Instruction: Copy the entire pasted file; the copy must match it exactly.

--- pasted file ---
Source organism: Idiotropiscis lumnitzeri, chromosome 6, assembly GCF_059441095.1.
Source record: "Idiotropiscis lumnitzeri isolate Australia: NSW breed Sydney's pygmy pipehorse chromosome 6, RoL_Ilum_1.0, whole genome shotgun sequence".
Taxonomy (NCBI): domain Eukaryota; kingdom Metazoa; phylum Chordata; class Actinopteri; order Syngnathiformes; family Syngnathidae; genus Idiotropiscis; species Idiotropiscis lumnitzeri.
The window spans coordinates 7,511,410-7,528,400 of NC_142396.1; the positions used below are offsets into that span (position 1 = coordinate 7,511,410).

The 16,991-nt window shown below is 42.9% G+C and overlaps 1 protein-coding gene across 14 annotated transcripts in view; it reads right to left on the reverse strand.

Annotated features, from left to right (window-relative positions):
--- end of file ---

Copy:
Source organism: Idiotropiscis lumnitzeri, chromosome 6, assembly GCF_059441095.1.
Source record: "Idiotropiscis lumnitzeri isolate Australia: NSW breed Sydney's pygmy pipehorse chromosome 6, RoL_Ilum_1.0, whole genome shotgun sequence".
Taxonomy (NCBI): domain Eukaryota; kingdom Metazoa; phylum Chordata; class Actinopteri; order Syngnathiformes; family Syngnathidae; genus Idiotropiscis; species Idiotropiscis lumnitzeri.
The window spans coordinates 7,511,410-7,528,400 of NC_142396.1; the positions used below are offsets into that span (position 1 = coordinate 7,511,410).

The 16,991-nt window shown below is 42.9% G+C and overlaps 1 protein-coding gene across 14 annotated transcripts in view; it reads right to left on the reverse strand.

Annotated features, from left to right (window-relative positions):